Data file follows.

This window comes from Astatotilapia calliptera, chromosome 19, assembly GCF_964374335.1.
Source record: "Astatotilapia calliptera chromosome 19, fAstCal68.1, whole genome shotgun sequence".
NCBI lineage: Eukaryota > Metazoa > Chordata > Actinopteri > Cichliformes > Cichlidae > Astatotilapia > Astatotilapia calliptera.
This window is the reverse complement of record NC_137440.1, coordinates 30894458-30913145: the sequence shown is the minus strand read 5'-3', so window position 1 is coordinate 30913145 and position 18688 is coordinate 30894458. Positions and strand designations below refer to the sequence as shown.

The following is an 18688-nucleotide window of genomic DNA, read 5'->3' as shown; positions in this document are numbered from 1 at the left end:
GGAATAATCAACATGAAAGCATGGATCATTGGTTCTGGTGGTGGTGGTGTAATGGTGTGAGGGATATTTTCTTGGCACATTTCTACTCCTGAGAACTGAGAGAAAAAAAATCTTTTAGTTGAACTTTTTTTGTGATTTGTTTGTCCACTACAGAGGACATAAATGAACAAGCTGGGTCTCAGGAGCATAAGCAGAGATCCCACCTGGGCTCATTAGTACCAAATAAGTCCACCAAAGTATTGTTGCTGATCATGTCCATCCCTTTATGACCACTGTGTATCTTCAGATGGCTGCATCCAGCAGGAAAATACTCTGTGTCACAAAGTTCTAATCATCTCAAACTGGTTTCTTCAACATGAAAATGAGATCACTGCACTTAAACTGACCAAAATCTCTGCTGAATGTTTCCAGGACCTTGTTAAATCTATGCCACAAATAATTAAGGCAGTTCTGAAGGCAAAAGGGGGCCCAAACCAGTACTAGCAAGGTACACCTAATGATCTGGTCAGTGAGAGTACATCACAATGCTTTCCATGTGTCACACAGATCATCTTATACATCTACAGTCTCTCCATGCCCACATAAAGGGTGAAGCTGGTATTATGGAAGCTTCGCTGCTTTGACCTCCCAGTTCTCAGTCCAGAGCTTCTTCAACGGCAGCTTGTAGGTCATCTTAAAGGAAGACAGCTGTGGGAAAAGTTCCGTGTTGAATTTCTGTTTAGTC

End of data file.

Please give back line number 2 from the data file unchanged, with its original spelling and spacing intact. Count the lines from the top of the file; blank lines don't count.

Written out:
Source record: "Astatotilapia calliptera chromosome 19, fAstCal68.1, whole genome shotgun sequence".